More and more consumers are increasingly hyper-connected, shifting their interactions with and about brands online. As a result, companies must redefine social as a platform that enables conversations with those consumers to build engagement and drive customer loyalty. This means social media strategy must transition from a one-dimensional broadcast device used to drive promotions into a two-way communications channel that enables meaningful and personalized dialogue.
Similar to an in-person conversation, social strategy entails more than just speaking; it also requires listening. Imagine if you attended a cocktail party and you met someone for the first time and listened intently while this person talked, but never allowed you to respond. It wouldn't be long before you asked yourself, "What's wrong with this picture?" In the social realm, one-sided conversations have become a common problem, spurred by companies sending out messages and promotions, but leaving out the opportunity for interaction. Customers don't want companies talking at them. They expect companies to listen to them and to engage them in conversation.
Forward-thinking business leaders understand howl everaging social as part of their organization's multichannel engagement strategies is an intelligent business move. These executives also know that for social to succeed as an effective engagement device, it cannot be siloed; it must be shared across the enterprise with a designated budget and staff who are accountable for monitoring, listening, and engaging with customers in social channels.
For organizations looking to evolve their social strategies into customer conversation and feedback channels, I propose four action items:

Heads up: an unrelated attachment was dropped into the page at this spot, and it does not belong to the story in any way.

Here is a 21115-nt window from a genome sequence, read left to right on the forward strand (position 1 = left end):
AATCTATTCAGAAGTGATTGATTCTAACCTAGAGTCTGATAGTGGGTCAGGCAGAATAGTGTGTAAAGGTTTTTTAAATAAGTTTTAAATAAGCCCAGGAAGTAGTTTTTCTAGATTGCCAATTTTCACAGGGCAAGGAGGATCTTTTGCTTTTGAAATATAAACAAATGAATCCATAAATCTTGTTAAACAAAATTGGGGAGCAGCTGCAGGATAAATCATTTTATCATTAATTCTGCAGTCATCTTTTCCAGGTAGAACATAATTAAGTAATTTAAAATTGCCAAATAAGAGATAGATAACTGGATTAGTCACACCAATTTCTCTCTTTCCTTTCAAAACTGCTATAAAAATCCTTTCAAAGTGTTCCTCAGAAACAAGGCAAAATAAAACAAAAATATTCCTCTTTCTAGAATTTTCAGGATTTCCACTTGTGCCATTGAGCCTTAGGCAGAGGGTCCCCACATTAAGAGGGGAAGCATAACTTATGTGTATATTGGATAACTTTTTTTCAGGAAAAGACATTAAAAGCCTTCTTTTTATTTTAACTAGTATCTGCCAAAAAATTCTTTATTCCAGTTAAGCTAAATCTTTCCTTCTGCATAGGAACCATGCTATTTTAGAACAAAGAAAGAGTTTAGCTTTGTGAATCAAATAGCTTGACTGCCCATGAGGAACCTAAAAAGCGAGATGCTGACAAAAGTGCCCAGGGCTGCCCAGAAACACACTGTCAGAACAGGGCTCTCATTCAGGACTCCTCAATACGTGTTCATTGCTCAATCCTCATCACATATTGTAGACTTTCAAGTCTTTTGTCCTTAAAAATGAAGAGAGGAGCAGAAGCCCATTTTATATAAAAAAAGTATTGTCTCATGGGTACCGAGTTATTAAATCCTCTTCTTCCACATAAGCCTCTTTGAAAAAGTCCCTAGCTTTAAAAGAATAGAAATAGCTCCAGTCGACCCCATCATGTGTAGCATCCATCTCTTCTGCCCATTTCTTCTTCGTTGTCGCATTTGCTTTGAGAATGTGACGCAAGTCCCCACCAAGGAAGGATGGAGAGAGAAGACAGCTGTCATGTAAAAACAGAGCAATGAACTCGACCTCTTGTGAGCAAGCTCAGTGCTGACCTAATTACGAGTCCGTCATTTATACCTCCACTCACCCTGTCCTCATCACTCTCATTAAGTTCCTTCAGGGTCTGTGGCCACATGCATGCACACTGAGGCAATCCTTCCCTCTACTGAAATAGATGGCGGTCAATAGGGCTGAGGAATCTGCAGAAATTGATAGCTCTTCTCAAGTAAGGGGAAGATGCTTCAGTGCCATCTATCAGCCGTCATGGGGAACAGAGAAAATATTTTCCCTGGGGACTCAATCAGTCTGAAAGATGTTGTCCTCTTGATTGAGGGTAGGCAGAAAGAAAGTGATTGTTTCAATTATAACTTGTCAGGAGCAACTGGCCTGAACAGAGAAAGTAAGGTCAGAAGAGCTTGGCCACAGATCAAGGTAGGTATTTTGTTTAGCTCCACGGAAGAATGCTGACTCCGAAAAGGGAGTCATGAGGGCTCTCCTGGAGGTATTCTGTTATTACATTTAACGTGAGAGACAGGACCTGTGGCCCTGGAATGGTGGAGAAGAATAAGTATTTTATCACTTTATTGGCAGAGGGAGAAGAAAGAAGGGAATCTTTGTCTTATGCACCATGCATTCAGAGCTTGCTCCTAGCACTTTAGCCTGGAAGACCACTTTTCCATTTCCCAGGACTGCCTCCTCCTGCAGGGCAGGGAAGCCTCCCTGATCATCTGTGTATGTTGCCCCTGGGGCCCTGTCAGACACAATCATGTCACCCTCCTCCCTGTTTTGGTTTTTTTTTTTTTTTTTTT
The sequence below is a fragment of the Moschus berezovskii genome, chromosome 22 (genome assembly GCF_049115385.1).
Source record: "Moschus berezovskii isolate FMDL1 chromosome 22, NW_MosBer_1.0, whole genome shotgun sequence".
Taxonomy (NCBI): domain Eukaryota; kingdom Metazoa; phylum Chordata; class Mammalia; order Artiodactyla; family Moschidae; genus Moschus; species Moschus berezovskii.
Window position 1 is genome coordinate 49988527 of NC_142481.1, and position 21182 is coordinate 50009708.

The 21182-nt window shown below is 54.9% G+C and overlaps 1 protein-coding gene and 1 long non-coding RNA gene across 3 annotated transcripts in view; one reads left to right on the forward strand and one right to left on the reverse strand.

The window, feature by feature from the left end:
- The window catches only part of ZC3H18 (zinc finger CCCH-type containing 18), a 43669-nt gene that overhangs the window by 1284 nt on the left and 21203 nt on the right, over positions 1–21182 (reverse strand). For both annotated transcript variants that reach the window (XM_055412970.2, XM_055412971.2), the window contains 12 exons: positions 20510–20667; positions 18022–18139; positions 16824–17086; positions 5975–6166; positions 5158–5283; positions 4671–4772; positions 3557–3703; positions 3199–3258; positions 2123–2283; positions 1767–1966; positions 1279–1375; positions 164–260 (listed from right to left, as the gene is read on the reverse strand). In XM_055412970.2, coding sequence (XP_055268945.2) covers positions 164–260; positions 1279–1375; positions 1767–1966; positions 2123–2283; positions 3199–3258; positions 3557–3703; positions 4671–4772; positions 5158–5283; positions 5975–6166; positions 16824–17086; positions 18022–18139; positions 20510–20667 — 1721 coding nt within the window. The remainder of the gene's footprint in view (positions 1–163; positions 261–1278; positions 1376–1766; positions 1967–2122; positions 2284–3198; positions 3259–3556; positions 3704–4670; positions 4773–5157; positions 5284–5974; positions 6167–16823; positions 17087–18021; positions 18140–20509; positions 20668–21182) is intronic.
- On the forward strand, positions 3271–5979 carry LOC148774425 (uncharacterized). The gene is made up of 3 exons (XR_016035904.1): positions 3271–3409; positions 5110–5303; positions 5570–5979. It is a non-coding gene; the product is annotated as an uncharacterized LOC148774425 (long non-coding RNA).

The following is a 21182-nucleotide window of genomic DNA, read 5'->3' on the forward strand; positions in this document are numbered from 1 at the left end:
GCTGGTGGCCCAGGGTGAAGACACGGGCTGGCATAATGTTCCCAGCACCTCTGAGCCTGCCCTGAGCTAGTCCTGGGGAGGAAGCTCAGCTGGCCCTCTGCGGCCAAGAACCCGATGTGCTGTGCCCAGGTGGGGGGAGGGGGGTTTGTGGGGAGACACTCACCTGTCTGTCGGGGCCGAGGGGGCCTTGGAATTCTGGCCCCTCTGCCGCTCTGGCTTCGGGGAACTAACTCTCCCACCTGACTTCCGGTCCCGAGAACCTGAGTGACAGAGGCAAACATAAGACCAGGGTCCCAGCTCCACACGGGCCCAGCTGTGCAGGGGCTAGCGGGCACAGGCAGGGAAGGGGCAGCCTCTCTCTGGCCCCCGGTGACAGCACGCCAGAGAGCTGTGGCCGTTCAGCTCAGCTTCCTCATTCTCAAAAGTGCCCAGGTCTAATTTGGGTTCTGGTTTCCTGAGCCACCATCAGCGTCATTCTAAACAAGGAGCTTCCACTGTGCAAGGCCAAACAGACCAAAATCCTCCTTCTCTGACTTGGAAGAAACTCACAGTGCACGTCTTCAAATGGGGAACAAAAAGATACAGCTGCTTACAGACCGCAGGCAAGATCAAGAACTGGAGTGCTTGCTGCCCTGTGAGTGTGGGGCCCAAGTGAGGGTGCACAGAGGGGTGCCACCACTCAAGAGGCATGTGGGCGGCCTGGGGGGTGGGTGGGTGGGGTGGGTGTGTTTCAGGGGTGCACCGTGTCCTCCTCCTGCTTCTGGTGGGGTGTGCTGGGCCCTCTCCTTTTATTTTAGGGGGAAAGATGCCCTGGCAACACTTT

1. Designate senior-level employees to manage social.
Putting someone in charge of social breaks down a common barrier to implementing any social plan: accountability. Therefore, designate a senior-level employee responsible for the enterprisewide social strategy. This person should have the power to make investment decisions, the ability to foster teamwork, and acumen to work cross-functionally.
Additionally, don't assign interns to manage daily social conversations. It's a dangerous proposition, especially for a multimillion-dollar brand. I recommend designating employees who have experience working with social tools and understand how to represent your brand in the dynamic social world. In fact, I spoke to an executive at an enterprise company recently whose management said it wasn't hiring anyone in marketing without an intimate knowledge of social media and an understanding of how to interact on social sites. These employees should also be influencers, people who can easily connect with their coworkers to encourage social activity and can serve as a resource for those who are just getting started.
These social directors should define the "social conversations" occurring about their brand, articulate the implications and benefits of engaging in social, and then set the policies and guidelines for their organizations to follow.
2. Use social yourself.
Many executives understand the value in engaging in a transparent dialogue about their brands with customers via social media, but others still are not sold on the value of leveraging this medium.